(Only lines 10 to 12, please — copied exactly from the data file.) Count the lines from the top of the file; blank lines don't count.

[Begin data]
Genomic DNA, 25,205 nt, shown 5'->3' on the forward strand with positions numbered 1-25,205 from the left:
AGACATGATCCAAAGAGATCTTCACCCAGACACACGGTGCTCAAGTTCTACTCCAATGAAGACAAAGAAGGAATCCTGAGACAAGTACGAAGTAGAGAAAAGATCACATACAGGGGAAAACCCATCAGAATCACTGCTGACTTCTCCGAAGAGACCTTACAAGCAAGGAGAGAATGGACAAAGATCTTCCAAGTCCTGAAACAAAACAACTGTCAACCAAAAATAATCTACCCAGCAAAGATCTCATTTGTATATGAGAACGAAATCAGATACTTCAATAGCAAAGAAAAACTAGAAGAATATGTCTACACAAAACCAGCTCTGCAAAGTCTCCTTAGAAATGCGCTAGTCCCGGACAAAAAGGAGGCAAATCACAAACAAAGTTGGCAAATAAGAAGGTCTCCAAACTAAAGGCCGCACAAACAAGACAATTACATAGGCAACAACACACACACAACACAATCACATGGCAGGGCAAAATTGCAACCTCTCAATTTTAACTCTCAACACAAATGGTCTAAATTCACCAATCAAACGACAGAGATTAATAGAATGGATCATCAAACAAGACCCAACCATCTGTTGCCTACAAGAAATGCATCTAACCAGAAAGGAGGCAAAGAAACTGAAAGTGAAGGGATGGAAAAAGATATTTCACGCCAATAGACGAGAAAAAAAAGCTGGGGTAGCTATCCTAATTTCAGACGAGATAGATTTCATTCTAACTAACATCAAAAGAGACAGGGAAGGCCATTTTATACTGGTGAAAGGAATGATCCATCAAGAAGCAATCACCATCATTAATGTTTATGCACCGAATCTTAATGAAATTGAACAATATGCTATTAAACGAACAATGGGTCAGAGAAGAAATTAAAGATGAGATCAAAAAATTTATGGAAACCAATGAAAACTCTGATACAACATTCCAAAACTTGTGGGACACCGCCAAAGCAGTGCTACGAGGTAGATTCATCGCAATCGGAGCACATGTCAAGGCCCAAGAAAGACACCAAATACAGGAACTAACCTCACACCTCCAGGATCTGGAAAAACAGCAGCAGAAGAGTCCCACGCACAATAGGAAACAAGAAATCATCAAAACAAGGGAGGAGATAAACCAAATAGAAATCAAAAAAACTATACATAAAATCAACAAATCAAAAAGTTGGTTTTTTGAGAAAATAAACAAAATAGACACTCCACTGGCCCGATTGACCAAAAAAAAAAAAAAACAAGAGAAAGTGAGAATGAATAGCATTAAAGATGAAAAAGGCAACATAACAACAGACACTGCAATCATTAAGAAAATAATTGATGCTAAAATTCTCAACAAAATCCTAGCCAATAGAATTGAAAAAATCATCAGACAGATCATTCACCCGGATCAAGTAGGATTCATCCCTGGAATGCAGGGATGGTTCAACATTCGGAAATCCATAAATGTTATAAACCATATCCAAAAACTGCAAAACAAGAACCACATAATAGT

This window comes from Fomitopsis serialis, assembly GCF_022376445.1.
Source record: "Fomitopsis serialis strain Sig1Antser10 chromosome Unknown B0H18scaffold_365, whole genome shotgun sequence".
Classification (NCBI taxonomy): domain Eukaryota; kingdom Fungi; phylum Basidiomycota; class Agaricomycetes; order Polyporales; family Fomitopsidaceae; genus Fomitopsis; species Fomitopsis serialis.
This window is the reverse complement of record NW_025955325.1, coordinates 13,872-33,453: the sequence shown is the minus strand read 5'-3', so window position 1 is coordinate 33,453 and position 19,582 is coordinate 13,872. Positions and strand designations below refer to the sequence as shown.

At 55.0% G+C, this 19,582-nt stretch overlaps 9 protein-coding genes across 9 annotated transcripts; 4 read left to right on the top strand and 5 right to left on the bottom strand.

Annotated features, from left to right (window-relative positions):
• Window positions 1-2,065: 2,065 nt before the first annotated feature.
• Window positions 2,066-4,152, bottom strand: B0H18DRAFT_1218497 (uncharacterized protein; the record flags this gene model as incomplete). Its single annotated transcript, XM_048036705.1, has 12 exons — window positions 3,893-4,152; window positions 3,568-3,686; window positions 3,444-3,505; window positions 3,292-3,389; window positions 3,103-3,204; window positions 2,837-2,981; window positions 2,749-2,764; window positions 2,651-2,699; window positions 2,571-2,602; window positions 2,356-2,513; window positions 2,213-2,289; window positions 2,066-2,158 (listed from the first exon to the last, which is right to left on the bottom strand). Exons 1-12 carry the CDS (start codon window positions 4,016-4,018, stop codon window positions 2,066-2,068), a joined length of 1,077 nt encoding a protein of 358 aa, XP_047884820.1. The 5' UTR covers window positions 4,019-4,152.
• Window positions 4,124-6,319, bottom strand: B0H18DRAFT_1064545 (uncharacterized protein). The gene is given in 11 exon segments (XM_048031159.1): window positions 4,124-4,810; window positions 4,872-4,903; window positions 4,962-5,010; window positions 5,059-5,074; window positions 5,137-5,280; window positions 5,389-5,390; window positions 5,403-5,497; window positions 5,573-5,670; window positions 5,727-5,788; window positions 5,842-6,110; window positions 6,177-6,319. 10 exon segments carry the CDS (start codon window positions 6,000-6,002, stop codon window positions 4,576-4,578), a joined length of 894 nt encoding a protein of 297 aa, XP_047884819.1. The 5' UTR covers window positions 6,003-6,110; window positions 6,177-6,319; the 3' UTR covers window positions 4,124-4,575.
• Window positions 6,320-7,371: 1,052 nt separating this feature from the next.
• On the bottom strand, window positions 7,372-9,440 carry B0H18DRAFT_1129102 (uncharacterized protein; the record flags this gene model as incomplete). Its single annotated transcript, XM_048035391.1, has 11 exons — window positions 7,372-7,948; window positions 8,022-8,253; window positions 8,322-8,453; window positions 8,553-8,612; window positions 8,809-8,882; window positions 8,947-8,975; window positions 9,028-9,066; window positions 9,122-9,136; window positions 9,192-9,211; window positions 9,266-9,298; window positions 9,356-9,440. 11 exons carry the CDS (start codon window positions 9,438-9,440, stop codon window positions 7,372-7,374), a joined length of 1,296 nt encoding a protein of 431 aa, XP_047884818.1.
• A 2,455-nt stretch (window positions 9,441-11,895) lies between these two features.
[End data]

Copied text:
• Window positions 2,066-4,152, bottom strand: B0H18DRAFT_1218497 (uncharacterized protein; the record flags this gene model as incomplete). Its single annotated transcript, XM_048036705.1, has 12 exons — window positions 3,893-4,152; window positions 3,568-3,686; window positions 3,444-3,505; window positions 3,292-3,389; window positions 3,103-3,204; window positions 2,837-2,981; window positions 2,749-2,764; window positions 2,651-2,699; window positions 2,571-2,602; window positions 2,356-2,513; window positions 2,213-2,289; window positions 2,066-2,158 (listed from the first exon to the last, which is right to left on the bottom strand). Exons 1-12 carry the CDS (start codon window positions 4,016-4,018, stop codon window positions 2,066-2,068), a joined length of 1,077 nt encoding a protein of 358 aa, XP_047884820.1. The 5' UTR covers window positions 4,019-4,152.
• Window positions 4,124-6,319, bottom strand: B0H18DRAFT_1064545 (uncharacterized protein). The gene is given in 11 exon segments (XM_048031159.1): window positions 4,124-4,810; window positions 4,872-4,903; window positions 4,962-5,010; window positions 5,059-5,074; window positions 5,137-5,280; window positions 5,389-5,390; window positions 5,403-5,497; window positions 5,573-5,670; window positions 5,727-5,788; window positions 5,842-6,110; window positions 6,177-6,319. 10 exon segments carry the CDS (start codon window positions 6,000-6,002, stop codon window positions 4,576-4,578), a joined length of 894 nt encoding a protein of 297 aa, XP_047884819.1. The 5' UTR covers window positions 6,003-6,110; window positions 6,177-6,319; the 3' UTR covers window positions 4,124-4,575.
• Window positions 6,320-7,371: 1,052 nt separating this feature from the next.